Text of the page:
The student media organization of California State University Northridge

Daily Sundial

The student media organization of California State University Northridge

Daily Sundial

The student media organization of California State University Northridge

Daily Sundial

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Students and faculty protest Executive Order 1100 again

Students protest against the implementation of Executive Order 1100 at the Student Convocation 2018. Photo credit: Roberto Cisneros

Students and faculty protest against the long-debated implementation of Executive Order 1100 during Student Convocation 2018.

This order would change the general education and major course requirements, and many students are concerned with the elimination of Section F Comparative Cross-Cultural Studies requirement in the general education.

Christian Valenzuela, 23, a Chicano and Chicana studies major, was among the first to protest. When he first heard the news of the university getting rid of that requirement and possibly the classes as a whole, he went to protest and voiced his message and the struggles they faced in CSUN’s history.

“We can make a change,” Valenzuela said. “Our ethnic studies department building was fought for in the sixties. The Chicano house got burned down by white supremacists, and we are still standing here strong. We aren’t going to give up. We will always stand up for ethnic and gender… studies.”

Mayra Perez, 19, a political science and Chicano and Chicana studies major, said that it feels like their voice on campus is be diminish.

“I started talking to some of the leaders, and I even brought my brother (Abdiel) who is a sophomore in high school,” Perez said. “(Abdiel) came here because he will be here one day, too. This is impacting us because, in high school, we are never taught the brown, dark and indigenous side of history, and if they take away this section, we won’t be aware of what is going around us. We need that type of education, not only at CSUN but at every campus, so we all know our history.”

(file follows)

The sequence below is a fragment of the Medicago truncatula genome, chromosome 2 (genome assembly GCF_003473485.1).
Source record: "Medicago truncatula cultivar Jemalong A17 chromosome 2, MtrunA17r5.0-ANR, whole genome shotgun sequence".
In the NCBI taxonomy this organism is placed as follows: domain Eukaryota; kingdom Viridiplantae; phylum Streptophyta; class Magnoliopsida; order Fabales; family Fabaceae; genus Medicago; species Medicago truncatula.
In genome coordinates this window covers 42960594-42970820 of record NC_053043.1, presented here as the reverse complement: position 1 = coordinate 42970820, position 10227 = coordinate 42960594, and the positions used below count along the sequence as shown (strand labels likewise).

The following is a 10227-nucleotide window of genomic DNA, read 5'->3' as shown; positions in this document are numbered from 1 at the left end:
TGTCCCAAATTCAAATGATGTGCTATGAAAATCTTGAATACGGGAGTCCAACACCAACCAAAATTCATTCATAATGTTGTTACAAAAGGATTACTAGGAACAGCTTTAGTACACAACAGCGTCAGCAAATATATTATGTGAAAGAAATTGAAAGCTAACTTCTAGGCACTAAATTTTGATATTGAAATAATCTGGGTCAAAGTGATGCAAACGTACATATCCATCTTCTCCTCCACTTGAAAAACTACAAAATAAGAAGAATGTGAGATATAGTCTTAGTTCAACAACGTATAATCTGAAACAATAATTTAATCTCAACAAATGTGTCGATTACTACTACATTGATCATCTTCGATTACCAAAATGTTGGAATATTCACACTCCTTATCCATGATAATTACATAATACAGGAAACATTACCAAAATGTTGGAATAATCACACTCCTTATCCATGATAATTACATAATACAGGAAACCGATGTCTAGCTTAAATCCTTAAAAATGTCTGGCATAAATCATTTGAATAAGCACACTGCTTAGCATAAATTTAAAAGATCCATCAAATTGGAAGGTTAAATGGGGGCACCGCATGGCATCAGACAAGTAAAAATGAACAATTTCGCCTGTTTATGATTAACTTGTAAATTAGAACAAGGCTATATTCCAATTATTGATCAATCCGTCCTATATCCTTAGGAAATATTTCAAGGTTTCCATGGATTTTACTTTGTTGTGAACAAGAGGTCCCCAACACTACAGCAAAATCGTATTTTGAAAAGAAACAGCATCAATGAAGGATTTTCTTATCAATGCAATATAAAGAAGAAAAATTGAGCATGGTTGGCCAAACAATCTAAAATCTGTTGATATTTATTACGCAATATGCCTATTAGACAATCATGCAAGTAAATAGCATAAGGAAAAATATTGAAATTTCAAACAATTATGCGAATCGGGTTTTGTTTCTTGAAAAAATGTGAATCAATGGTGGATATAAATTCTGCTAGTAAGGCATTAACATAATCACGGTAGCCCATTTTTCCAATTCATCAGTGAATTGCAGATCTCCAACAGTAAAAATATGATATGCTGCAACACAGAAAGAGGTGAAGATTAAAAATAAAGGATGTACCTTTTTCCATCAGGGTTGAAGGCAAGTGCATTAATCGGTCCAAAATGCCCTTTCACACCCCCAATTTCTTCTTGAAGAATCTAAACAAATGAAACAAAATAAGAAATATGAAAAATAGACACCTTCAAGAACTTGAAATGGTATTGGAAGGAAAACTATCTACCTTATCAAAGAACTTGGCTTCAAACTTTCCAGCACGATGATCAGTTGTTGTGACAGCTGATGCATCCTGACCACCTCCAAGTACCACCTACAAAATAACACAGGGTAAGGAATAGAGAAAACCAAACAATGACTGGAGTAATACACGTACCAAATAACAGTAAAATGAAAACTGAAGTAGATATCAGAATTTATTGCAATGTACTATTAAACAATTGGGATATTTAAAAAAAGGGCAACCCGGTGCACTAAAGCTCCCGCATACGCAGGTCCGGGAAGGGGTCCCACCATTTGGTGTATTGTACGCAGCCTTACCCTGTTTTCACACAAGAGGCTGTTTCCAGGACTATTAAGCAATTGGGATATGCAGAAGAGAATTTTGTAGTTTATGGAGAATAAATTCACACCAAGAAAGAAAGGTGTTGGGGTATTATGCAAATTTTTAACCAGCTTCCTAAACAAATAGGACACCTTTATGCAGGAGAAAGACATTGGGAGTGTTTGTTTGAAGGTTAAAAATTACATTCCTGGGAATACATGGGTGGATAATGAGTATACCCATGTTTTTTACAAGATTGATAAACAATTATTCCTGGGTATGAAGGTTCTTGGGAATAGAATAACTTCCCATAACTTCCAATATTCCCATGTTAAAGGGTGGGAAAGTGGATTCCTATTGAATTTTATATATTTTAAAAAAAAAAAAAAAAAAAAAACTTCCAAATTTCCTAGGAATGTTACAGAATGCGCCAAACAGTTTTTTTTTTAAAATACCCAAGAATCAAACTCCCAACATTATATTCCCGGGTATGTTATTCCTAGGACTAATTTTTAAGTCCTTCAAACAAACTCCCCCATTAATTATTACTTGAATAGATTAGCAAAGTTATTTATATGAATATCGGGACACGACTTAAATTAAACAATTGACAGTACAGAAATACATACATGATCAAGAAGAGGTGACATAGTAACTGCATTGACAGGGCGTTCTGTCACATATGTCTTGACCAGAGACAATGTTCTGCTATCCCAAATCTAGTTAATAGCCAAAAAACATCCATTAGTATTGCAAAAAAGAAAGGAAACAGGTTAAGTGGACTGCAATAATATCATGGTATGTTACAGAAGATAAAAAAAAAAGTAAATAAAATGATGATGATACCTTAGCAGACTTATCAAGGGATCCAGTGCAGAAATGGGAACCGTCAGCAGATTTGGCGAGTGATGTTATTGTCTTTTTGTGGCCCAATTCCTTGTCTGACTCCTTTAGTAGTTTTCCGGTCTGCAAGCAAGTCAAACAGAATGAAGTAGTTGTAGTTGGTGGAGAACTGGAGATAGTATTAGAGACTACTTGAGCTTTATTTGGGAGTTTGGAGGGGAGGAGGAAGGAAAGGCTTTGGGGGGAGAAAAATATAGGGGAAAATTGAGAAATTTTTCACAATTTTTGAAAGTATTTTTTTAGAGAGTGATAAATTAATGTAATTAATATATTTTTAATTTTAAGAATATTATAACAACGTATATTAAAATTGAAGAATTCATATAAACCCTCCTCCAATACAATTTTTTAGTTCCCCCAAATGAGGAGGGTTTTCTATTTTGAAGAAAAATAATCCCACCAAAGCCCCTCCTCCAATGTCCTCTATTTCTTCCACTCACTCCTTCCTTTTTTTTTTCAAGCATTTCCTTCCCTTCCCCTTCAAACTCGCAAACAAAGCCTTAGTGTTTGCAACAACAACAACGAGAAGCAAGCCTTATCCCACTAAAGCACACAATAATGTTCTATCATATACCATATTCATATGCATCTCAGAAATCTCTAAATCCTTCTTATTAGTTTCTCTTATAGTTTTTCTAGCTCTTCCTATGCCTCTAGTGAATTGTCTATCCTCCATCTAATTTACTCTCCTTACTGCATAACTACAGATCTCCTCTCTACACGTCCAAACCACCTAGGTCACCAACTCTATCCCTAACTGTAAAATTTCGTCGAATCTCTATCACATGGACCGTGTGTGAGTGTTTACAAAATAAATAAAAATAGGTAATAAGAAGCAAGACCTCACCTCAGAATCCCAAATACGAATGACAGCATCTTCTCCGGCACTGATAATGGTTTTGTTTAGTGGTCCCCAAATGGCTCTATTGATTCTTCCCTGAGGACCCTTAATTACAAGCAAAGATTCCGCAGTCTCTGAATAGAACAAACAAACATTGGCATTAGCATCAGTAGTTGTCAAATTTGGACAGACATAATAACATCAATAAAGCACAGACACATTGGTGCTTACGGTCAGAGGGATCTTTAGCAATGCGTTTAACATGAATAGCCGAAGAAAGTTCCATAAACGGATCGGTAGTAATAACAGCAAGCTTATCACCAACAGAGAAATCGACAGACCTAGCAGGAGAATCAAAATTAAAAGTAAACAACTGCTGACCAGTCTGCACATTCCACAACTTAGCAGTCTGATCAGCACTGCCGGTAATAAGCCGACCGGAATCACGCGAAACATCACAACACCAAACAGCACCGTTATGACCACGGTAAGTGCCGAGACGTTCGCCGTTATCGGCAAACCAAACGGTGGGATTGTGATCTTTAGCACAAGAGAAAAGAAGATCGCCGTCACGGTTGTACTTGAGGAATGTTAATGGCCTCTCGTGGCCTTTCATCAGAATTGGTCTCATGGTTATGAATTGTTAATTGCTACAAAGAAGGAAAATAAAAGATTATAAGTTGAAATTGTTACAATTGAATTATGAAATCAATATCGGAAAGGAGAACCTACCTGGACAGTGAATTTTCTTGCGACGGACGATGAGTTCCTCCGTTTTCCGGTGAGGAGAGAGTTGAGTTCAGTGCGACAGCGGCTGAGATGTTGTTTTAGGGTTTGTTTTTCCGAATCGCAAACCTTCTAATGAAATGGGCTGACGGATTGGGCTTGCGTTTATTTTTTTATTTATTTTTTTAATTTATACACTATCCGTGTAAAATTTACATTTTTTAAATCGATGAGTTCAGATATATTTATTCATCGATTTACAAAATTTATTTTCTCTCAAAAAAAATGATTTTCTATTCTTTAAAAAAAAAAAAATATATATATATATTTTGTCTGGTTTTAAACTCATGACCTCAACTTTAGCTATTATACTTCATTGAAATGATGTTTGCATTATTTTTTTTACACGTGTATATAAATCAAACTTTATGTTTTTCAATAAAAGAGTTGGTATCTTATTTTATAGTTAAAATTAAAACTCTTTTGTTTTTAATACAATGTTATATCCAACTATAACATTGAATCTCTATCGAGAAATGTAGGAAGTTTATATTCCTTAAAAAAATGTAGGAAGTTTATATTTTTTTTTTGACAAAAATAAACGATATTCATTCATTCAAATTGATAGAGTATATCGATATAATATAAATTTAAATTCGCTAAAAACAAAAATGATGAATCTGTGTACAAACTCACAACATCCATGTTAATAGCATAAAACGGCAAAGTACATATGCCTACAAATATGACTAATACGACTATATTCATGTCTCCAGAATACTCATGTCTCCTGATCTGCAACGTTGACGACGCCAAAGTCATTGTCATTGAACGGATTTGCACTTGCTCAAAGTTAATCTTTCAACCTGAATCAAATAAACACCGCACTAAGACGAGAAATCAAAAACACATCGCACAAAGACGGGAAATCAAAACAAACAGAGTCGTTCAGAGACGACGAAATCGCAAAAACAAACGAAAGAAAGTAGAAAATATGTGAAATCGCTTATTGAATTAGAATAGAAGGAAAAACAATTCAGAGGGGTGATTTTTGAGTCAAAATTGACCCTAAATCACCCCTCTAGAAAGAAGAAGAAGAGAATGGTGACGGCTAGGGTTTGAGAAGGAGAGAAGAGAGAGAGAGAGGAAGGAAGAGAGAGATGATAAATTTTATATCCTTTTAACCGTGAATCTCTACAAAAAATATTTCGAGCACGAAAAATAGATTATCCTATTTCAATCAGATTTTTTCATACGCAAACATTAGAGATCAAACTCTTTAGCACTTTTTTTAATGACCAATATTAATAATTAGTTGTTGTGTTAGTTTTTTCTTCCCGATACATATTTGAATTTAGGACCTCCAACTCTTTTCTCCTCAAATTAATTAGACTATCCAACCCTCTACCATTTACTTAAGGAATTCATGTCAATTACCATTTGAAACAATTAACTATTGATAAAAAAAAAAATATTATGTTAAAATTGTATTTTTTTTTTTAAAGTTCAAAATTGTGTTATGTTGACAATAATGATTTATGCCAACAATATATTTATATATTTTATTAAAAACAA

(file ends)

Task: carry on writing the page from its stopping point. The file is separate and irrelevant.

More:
Charlie Facio, 21, a sociology and Chicano and Chicana studies major, found President Diane Harrison’s lack of response tonight disrespectful.

“As a president, you are serving your students, and if you don’t want to listen to your students and have this conversation or dialogue, then where is this conversation happening,” Facio said.

Executive Vice Chancellor Dr. Loren J. Blanchard addressed the concerns in an email sent to President Dr. Dianne F. Harrison, Sept. 11, stating that CSUN was granted an extension until fall 2019 for full implementation and allowed an exception for the maintenance of the six-unit CSUN requirement in Area F.

However, there is one large caveat to this.

“No further extensions beyond fall 2019 will be granted for (the) full implementation of EO-1100-Revised,” said Blanchard in the email.

Editor’s note 9/19/18: In the article, a student was quoted to have claimed to have made several attempts in reaching out to President Harrison but she was never available. The Sundial has received information that the student’s claim was not true.

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